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>> investigation into christmas day continues. we know he traveled to a country with deadly insurgencies and joined an affiliate of al qaeda trained him and equipped him with explosives directing him to attack that plane headed for captioned by the national captioning institute [captions copyright national cable satellite corp. 2009] >> the president this weekend in hawaii. as mr. obama announced new details top attack or attempted a tack on christmas day.
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state department announcing the u.s. embassy in yemen has been closed. the president will host a conference wednesday and the air line and board of security is tightening and it's sunday, january third and we'll begin with developments and new information on yeah mmeyemen. (202) 628-0205 for independent. republican, (202) 737-0001, democrat, democrat, (202) 737-0002. al qaeda's yemen affiliate. some of the details co-written by associates of the president, the president called the end of
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the partisan attack quickly following the detroit incident. led by dick cheney that said last week the president does not consider the fight against terrorism an aware. here's more from the address yesterday talking about the situation in yemen and what's next on the fight on terrorism. when we get back. we'll take your phone calls. >> let us begin to protect the country we love. that's responsibility of all-americans. our adversaries are those that would attack our country. not our fellow americans or each other. let us never forget what carries us through times of trial. instead of giveing in fear and cynicism let's renew resolve and confidence and optimism. instead of succumbing to
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partisan let's summon the unity this moment demands with a seriousness of purpose. host: steve on the front news of the "new york times" says yemen's kay as aids the yemen cell. they've been fighting a war in the north and combatting them across the south and al qaeda has flourished in the territories of yemen creating training camps and receiving increasingly popular sympathy. they're quoted as saying, back to the opinion section m so some background on this country. they get 75 percent of it's government revenue from oil. unemployment rate is 35 percent. average per capita is less than $900 a year and population is 23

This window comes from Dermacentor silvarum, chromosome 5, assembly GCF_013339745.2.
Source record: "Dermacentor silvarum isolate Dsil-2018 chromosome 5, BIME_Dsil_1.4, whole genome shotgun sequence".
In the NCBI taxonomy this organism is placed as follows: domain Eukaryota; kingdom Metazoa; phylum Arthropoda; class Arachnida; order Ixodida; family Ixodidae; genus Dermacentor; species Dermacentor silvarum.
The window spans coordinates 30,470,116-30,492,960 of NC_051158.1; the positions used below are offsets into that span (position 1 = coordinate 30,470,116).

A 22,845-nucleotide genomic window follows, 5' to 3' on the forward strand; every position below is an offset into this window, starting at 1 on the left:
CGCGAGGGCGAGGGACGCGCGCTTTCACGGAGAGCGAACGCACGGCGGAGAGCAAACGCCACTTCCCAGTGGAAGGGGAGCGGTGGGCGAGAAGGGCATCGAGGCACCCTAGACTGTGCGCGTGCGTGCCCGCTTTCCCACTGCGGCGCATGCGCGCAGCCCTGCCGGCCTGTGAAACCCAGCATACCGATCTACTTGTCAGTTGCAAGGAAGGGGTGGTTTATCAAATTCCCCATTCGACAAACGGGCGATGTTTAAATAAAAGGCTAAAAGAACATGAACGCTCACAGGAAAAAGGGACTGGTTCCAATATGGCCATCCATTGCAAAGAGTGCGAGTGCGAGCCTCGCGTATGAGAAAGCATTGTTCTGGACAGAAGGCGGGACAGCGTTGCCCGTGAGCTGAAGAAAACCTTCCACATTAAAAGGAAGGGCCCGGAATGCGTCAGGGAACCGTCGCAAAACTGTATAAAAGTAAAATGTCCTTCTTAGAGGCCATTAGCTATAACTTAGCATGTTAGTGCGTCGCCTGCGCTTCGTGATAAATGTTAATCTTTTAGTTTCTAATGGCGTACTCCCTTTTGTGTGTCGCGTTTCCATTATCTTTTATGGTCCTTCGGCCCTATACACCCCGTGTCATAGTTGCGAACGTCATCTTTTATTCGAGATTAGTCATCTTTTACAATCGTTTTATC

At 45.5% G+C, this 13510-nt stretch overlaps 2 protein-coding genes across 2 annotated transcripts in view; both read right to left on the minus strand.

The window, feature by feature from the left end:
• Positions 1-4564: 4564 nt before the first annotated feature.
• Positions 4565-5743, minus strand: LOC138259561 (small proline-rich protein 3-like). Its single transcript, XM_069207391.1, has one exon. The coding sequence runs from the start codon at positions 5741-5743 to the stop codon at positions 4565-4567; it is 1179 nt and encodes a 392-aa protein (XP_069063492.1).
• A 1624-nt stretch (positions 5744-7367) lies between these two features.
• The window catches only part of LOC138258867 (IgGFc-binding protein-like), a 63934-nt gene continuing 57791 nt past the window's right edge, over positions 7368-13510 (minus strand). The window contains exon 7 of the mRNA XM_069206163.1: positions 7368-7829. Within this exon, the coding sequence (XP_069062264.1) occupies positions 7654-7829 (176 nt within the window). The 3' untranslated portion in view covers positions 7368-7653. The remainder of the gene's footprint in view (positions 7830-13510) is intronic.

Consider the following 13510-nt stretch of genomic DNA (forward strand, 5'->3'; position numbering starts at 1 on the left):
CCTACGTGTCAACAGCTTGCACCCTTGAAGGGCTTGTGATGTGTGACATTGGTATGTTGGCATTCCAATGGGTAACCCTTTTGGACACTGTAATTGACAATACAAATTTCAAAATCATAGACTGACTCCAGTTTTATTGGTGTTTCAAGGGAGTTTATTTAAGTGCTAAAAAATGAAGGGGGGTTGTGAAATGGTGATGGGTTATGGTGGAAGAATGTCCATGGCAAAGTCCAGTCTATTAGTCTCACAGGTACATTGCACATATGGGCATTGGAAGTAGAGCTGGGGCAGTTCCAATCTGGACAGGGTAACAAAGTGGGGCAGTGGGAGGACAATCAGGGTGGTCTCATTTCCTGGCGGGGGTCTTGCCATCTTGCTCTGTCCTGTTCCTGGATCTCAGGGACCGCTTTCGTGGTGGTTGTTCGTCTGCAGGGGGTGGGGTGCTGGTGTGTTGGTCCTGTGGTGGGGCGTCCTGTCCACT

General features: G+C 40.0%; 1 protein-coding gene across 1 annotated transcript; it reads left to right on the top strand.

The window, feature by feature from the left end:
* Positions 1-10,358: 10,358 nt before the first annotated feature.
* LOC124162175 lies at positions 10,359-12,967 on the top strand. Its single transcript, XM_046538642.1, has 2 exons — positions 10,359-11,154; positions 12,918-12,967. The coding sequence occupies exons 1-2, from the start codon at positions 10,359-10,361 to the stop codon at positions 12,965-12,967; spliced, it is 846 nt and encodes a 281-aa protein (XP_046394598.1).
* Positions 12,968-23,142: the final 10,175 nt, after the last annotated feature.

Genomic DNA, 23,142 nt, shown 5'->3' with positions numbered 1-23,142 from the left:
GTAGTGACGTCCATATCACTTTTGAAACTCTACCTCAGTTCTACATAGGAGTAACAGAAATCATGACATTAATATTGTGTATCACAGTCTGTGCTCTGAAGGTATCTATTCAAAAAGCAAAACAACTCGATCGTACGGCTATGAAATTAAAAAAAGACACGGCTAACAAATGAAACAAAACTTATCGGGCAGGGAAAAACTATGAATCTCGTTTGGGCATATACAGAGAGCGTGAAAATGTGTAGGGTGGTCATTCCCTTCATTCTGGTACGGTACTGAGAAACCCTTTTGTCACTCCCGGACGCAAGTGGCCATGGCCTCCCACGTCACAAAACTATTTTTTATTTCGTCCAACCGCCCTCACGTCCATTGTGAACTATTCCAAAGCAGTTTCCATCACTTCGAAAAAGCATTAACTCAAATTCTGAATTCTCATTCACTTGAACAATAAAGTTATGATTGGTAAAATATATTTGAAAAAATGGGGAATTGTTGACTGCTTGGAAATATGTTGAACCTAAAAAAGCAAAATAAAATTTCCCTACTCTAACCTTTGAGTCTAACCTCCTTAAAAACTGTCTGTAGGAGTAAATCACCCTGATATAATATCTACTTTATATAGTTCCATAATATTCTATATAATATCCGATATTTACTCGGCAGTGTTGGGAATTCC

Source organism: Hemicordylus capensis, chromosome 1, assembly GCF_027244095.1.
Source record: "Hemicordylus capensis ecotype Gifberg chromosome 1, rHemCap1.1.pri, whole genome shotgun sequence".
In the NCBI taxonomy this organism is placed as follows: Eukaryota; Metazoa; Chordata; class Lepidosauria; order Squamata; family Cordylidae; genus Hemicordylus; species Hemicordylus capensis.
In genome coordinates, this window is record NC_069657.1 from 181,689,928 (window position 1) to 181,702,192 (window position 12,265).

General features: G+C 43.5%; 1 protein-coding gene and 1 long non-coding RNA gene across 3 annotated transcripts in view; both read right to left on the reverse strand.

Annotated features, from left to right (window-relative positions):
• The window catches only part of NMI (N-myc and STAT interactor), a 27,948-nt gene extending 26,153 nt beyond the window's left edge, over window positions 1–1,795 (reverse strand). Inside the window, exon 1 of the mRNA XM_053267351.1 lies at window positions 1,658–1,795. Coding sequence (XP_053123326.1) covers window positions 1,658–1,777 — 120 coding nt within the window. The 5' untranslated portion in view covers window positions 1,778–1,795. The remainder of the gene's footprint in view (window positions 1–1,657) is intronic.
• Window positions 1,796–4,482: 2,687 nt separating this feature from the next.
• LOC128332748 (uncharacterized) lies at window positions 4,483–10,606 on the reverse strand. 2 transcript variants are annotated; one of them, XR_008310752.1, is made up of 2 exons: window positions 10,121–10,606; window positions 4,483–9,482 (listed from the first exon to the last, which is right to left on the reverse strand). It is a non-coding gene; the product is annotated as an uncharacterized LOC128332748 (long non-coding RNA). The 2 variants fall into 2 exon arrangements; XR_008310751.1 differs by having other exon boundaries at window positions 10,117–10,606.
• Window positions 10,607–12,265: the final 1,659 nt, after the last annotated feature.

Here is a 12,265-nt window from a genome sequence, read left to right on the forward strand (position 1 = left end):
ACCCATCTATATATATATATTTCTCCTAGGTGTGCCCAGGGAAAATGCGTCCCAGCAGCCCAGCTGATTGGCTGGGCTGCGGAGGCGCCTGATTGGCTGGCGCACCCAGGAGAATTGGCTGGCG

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million. more than 2/3 under the age of 24 and it's expected to top 40 million. republican line. good morning. caller: steve, i wish you would not interrupt me and let me speak for one minute. i believe yemen could be also pakistan is but i feel a more important point. i think you guys care a liberal and guess beautifully but i think you need to work on is having most of your newspaper are liberal. you have to agree. the "wall street journal". you read from occasionally and the washington times, i know but today there's no "wall street journal". host: and no washington times. caller: please don't interrupt me. host: patty, hold on. we read from other newspapers.
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caller: the other thing i want to say is, when your hosts are reading from the papers they transpose and insert their own words in lieu of others. for instance you were reading from a paper and inserting the work government and sometimes they actually screw up the whole meaning of the article. also, i wish you guys would have like national review, just to make it a little more fair of some conservative liberal print. the other thing, yesterday there were so many democrats calling on the republican line you could go through half an hour of call in psalms and never once listen to a republican. i don't know how you do that, but it's really getting ridiculous. it's incredible. host: did you want to respond
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to yemen and new front of terrorism. caller: i do think you could work on when they read from the newspaper they need to do it verbatim and you have to do something about democrats calling on the international and republican lines and you have to make sure they don't feel so free to do it. they start off saying i'm a republican and then they go and praise obama and criticize and want bush impeached and say they're embarrassed about republicans. i know you don't have to agree with ever are u thing republicans do and that's true but they're so blatant and you let them go and other thing you do is you don't identify which caller it is you leave off where it's republicans, democrats or internationals. >> thank you. we do want to focus on yemen,